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About surnames

 Introduction

Investigating family trees almost inevitably raises one's interest in surnames.   I have discovered something of the origins of many of the surnames of our English and Irish based family members, though some are proving elusive.  The gaps will be filled as we find out more.

Surnames first occurred in most European countries between the eleventh and fifteenth centuries.   However, in Scandinavia people generally did not have surnames until they were forced to adopt them in the 1830's.   And most people were so unimaginative that they adopted patronymic surnames - just think of all the ----sons and ----sens in the Swedish soccer team!  

In England, it was the Normans who drove the development of surnames.  For them, the adoption of a surname became not just a necesssity as society and the legal system became more sophisticated, it was also a symbol of ownership, possessions, pride and greed, and would allow the family name to be carried down though the centuries.  

The spelling of surnames is often inconsistent.  The situation gets worse as we go further back in time.   Quite often the variations are so bad that it is unclear whether they are still the same surname.   Again, frequently I will find people having several different spellings on documents relating to them over their lifetime.   On this site, I have tried to use the current spelling of a surname in most cases, which means that often I record an event under a slightly different name than that used on a record.   Sometimes however I have felt it necessary to use the earlier spelling.  It is hard to be consistent!   For this reason, when searching for someone, it is often better to use just that part of a surname that you think may be common to all spellings.   You quickly get a nose for surnames that are going to be troublesome, after you have been doing family research for some time.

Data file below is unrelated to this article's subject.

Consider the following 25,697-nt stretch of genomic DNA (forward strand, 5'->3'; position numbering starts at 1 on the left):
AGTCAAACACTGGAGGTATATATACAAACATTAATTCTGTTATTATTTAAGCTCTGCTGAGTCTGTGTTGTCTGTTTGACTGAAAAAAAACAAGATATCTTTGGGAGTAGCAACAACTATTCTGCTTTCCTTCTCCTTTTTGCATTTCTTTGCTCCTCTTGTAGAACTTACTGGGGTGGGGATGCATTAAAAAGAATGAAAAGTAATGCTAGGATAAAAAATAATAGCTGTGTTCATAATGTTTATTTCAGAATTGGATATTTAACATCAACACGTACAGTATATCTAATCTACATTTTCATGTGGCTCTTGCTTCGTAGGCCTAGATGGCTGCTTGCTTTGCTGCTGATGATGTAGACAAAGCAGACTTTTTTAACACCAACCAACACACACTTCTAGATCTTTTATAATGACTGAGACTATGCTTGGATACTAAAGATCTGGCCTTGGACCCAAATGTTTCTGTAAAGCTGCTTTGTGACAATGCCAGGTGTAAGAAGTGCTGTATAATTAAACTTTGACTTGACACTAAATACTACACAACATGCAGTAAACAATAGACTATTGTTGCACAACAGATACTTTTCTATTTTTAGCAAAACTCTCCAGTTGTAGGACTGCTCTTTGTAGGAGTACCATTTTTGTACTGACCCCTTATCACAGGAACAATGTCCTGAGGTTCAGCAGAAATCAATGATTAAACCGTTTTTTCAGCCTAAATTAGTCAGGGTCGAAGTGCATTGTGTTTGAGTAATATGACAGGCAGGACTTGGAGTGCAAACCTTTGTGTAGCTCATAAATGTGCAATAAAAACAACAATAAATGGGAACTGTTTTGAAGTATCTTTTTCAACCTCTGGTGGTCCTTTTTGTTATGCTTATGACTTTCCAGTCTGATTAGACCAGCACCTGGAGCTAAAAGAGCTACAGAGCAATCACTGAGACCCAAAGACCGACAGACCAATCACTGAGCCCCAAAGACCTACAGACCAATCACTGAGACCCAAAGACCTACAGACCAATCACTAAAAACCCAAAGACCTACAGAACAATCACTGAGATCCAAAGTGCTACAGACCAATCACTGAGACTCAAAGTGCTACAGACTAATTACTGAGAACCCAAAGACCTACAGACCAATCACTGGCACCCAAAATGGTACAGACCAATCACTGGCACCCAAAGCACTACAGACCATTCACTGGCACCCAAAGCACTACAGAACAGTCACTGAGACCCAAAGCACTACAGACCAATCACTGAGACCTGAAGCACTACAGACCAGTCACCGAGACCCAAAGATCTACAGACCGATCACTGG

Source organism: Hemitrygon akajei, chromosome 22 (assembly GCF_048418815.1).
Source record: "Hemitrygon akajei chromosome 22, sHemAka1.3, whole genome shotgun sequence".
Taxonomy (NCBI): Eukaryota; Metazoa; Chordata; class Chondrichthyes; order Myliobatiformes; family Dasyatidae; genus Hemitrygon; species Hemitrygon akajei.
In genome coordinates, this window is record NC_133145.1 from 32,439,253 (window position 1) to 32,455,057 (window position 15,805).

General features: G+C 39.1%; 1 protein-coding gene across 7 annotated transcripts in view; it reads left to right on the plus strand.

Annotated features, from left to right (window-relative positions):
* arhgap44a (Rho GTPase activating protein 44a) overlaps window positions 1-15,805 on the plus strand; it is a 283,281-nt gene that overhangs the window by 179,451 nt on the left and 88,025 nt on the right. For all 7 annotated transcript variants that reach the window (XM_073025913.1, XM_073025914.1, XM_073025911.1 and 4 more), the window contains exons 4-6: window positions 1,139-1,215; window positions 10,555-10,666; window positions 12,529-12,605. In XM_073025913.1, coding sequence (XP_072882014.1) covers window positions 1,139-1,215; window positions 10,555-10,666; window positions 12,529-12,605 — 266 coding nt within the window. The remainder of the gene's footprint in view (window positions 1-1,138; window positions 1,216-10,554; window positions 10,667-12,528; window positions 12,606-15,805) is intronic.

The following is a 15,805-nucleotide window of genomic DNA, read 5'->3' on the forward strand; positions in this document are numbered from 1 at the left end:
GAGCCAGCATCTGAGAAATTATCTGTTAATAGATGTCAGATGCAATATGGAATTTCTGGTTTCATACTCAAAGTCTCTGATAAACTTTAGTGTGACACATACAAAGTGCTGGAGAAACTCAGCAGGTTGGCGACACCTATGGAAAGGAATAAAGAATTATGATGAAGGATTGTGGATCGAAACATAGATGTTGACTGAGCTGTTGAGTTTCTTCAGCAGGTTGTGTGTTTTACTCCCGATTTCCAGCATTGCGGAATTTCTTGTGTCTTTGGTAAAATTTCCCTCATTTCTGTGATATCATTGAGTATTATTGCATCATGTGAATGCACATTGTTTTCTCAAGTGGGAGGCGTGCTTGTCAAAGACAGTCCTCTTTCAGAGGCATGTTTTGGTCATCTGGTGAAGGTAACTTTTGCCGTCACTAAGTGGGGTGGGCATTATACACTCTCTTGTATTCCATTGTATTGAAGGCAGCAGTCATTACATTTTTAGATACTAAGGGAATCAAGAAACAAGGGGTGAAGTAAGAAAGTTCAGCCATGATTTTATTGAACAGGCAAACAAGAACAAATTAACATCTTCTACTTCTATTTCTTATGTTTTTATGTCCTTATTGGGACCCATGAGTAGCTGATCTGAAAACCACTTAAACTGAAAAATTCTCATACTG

See these further pages for more about surnames:

Sources of surnames Click here  to learn about the most common sources of English surnames.
Our surnames Click here  to see the surnames of Irene's and Dave's ancestors, and the other ancestors or our children and grandchildren.
Misspelt surnames Click here  to see the surnames in our trees whose spellings are most variable.
 Surname spelling

Surname spelling and pronunciation has evolved over centuries, with our current generation often unaware of the origin and evolution of their surnames. Among the humbler classes of European society, and especially among the illiterate majority, individuals had little choice but to accept the mistakes of officials, clerks, and priests who officially bestowed upon them new versions of their surnames, just as they had meekly accepted the surnames which they were born with. In North America, the linguistic problems confronting immigration officials at Ellis Island in the 19th century were legendary as a prolific source of Anglicisation. In the United States such processes of official and accidental change caused Bauch to become Baugh, Micsza to become McShea, Siminowicz to become Simmons, etc. Many immigrants deliberately Anglicised or changed their surnames upon arrival in the New World, so that Mlynar became Miller, Zimmerman became Carpenter, and Schwarz became Black.

Regardless of the current spelling of your surname, its spelling and pronunciation have quite possibly evolved over the centuries. To take just one example in Dave's family, the surname Slater has been recorded as Slayter, Slaytor, Slaiter, Slaitor.  In some cases, the current generation may be aware of the change.  However, in the main, changes of surname occurred so long ago that people are not aware of the original spelling and pronunciation.

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